Now, don't get me wrong. I'm not entirely antagonistic to the silver-spoon sort, except when upon interacting with said silver spoon said spooner waves it haphazardly in my face. But there's just some type of FIRE in the belly of a person who has worked their way through the myriad of challenges in startupdom and either made it or didn't make it. I see it in their eyes, on their faces. Even in failure, they still want to storm the castle; even though the war might be over, they can't help but press on...
But it seems to me, at least from a character perspective, that it takes a special type of silver-spooner to have the chutzpa to even "get it on" in this realm. Or maybe (uh, yeah) because of my own extreme situation I'm ever-so-slightly biased... okay, well a lot biased. Having not had anything to fall back on but myself, I don't see things like others might. In my own small world, I've been spoiled -
- My first car was a Datsun (yes, the company before Nissan) 310GX Hatchback that my Mom had practically beat to death on her paper route (it was a nice faded pink/red/orange color). Special thanks to my uncle for replacing the motor with one they found at an auto yard. I didn't have to pay for the car and ran it pretty much until the wheels fell off.
- My 2nd car was a used Ford Ranger truck my Grandpa paid for me to get. It was awesome... especially once I spent all my summer work money to put the speaker boxes in.
- I worked some in college, but it was mostly for spending money (=food). My parents somehow managed to cover the tuition and keep the other kids fed.
I have to quote Wil's blog because he states it so plainly: Commitment = Sacrifice.
But for Pete's sake, I'm not Jim Braddock, and most of us aren't. But there's a big difference when it's your ass on the line, your money, your family. Rands in Managing Humans has an interesting model that relates this to Maslow's Hierarchy of Needs (sheesh, if I'm the billionth blog to mention Maslow someone should give me a prize) that compares it to the startup life cycle. You put everything you have into getting your product to 1.0, hoping that the business and market will follow.
And thus, I call this The Convergence of Passion and Reason.
This is that very point, the penultimate moment, the razor's edge - you're right there between giving it all a heave-ho and "thanks for the lessons" and continuing to deal with the marital issues, late mortgage payments, creditors, and all that miserable self-debasing goodness. There's something powerful in finding yourself the "last man standing"... strangely.
It's at this point you see the limits of your sacrifice. People start saying they're coming to pick up your automobiles and your wife says she's had it up to there. And you check the online banking and you say to yourself, "something has to change", when you have $4.38 to last you until God knows when. You owe more people than you've ever met. And for all intents and purposes, you're bankrupt. You've sold everything you could sell (that wasn't already in hock) and you've leveraged every family member as much as you could possibly deal with (sometimes getting the money from family is worse than not having the money). It's when you're hungry but you don't eat because you figure you're saving that can of soup for the kids. It's when you eat the crumbs out of the bag of chips (and fuss at your wife when she tries to throw them out). (On a strange side note - if you mix the leftover chips with the dip, you can make your own nacho soup.) You're fed up with being fed up. You're just plain done and you wonder how in the world you could continue. This is reason.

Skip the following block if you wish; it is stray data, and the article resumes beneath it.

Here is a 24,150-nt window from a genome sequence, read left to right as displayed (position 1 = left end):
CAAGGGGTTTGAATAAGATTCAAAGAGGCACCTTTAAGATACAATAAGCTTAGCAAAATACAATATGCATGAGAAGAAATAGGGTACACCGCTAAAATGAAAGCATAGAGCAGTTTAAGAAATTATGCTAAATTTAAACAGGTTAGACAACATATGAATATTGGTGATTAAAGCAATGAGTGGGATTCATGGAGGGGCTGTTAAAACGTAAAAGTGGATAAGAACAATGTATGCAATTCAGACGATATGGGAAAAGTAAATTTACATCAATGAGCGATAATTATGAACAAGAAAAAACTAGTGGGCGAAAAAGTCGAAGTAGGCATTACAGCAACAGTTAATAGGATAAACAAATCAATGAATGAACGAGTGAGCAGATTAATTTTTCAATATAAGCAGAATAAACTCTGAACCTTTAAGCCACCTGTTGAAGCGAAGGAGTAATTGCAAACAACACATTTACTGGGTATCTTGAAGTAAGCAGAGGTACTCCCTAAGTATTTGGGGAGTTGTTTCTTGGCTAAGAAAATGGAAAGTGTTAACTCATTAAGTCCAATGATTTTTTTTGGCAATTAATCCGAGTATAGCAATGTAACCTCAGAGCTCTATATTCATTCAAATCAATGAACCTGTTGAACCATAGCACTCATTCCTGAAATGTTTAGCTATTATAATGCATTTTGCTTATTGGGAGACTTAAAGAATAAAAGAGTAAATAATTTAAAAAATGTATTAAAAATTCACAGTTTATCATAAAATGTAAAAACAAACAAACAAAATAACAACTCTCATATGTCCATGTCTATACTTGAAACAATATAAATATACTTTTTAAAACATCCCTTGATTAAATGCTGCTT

It's at this same point, almost ironically, that something in startupdom "twinges". It creaks, it moans, it moves. I mean, you have a product and a client, there are 8 pilots to get started, and your brain has just come up with a way to merge the social graph with SAP in 2 months. You're the only developer left (also the CTO, part-time legal assistant, and demo prop), but somehow, you're still motivated. I mean, hell, you and your partner do own 95% of this thing still and most of your prospects aren't saying "no" - they're taking appointments and committing to next steps. You hit the venture forum and people follow you because you're so damn real they can't help but do it. They call you back. So you still check the online banking and... after an unknown number of tequila shots later (bottle not quite empty), you pick yourself up (wobble a bit), brush yourself off, and head back into the fray. This is passion.
Let's face it: the limit of your sacrifice is the extent of your passion. That is some severe psychobabble, but it's the point. When you can't sacrifice anymore, Maslow says it will be over for you. It's like Rands says, "who cares about falling in love when you can't breathe?"
I know I'm winded and I don't really care, heck, it's my blog. But I gotta get this point out:
There is a big problem with startup founders or executives that won't sacrifice at a level that is commensurate with their position or compensation.
I have a huge problem with "fake commitments". A soldier who wants to call himself a soldier, but won't get in the fray, afraid to be shot at (read: won't change their lifestyle). Everybody wants a piece of the action, but they don't want any risk.
I'm finished ranting here, but wait for a post on "Everybody wants a piece of the pie, without doing any baking".